The Supreme Court last night split along conservative-liberal lines, with Justice Anthony Kennedy joining the conservatives, to allow the Arizona execution of Jeffrey Landrigan to proceed in spite of lower court concerns about the safety of the drugs being used for the lethal injection. After he uttered his last words "Boomer Sooner" -- a University of Oklahoma fan slogan -- Landrigan was executed at 12:26 a.m. Eastern Time today, according to this CNN account.
The eleventh-hour court dispute stemmed in part from the shortage of sodium thiopental, an ingredient in the "cocktail" of drugs typically used in lethal injections in the United States. The sole U.S. manufacturer has stopped production, but Arizona obtained the drug from a foreign source. The state resisted requests for details about the sourcing by attorneys for Landrigan, citing a state law that protects the privacy of individuals and entities involved in executions.
Without that information, Landrigan asserted that the use of a drug from a source not approved by the Food and Drug Administration created the risk of serious pain during the execution, in violation of the Eighth Amendment. Judge Roslyn Silver of the U.S. District Court in Phoenix agreed and stayed the execution, stating that without the information she was "left to speculate" whether the foreign drug would cause pain and suffering. The state appealed, and a panel of the U.S. Court of Appeals for the 9th Circuit upheld the stay. In its opinion the 9th Circuit said that because of uncertainty about the information about the drug that the district judge had before granting the stay, "we cannot say the district court abused its discretion." The ruling also implied that the state's reticence left defendant Landrigan unable to meet his burden under the Supreme Court's 2008 decision in Baze v. Rees to establish that a "substantial risk of serious harm" might stem from using the drug.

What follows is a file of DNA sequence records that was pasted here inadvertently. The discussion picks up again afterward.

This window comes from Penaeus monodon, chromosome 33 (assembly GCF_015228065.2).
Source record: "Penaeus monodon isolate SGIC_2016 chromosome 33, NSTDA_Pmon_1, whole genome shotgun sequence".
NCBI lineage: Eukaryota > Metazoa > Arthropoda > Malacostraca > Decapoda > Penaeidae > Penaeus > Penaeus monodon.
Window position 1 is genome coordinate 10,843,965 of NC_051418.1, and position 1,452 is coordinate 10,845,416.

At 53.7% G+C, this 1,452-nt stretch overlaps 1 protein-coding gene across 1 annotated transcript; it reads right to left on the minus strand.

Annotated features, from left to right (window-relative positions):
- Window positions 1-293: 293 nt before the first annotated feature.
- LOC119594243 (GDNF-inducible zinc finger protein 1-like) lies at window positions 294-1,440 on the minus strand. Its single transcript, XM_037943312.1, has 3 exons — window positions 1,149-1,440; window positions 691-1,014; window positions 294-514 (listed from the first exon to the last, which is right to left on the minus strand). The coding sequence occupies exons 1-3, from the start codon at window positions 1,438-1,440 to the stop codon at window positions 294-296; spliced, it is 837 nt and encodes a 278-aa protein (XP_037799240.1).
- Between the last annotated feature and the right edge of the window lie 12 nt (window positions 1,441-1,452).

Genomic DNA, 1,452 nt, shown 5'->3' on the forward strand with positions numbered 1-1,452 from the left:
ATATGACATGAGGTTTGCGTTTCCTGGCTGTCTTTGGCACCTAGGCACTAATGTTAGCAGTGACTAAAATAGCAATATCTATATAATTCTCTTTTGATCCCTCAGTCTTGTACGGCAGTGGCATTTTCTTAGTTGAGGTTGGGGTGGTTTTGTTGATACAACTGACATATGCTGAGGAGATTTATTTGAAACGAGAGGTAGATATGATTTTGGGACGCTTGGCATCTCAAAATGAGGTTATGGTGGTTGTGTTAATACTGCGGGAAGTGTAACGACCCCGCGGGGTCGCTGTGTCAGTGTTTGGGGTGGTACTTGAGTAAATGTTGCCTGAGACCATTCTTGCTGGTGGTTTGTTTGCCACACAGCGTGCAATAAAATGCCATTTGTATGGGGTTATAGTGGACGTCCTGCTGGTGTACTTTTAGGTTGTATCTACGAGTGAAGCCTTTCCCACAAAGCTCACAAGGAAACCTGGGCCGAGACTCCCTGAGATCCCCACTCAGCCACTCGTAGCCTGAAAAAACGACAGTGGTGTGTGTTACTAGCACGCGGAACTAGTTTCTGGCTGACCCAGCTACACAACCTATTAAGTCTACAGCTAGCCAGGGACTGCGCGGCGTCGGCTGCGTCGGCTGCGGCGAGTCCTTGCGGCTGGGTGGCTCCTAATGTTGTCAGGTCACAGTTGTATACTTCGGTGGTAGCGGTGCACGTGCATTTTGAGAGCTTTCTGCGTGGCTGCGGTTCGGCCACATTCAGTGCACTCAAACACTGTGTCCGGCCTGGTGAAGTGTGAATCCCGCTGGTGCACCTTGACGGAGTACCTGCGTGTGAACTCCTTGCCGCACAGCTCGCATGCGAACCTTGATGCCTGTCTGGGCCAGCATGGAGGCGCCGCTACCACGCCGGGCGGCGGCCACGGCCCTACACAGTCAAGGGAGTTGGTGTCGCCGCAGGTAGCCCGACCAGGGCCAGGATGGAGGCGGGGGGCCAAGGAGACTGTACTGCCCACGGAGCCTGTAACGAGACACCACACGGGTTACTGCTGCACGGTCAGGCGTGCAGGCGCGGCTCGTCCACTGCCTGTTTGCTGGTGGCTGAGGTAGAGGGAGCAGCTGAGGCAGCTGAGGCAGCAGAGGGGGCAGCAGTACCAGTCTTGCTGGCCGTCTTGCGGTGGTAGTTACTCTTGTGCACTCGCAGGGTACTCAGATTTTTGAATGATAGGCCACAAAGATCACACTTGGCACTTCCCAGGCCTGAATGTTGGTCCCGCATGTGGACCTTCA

But the high court, in its order late last night vacating the stay, turned that uncertainty to the state's advantage. The unsigned order, quoting from the Baze precedent, said "speculation cannot substitute for evidence that the use of the drug is 'sure or very likely to cause serious illness or needless suffering.' ... There was no showing that the drug was unlawfully obtained, nor was there an offer of proof to that effect."
The Court noted that Justices Ruth Bader Ginsburg, Stephen Breyer, Sonia Sotomayor and Elena Kagan wanted to keep the stay of execution in effect -- which means, without saying so, that Chief Justice John Roberts Jr. and justices Antonin Scalia, Anthony Kennedy, Clarence Thomas, and Samuel Alito Jr. voted to lift the stay.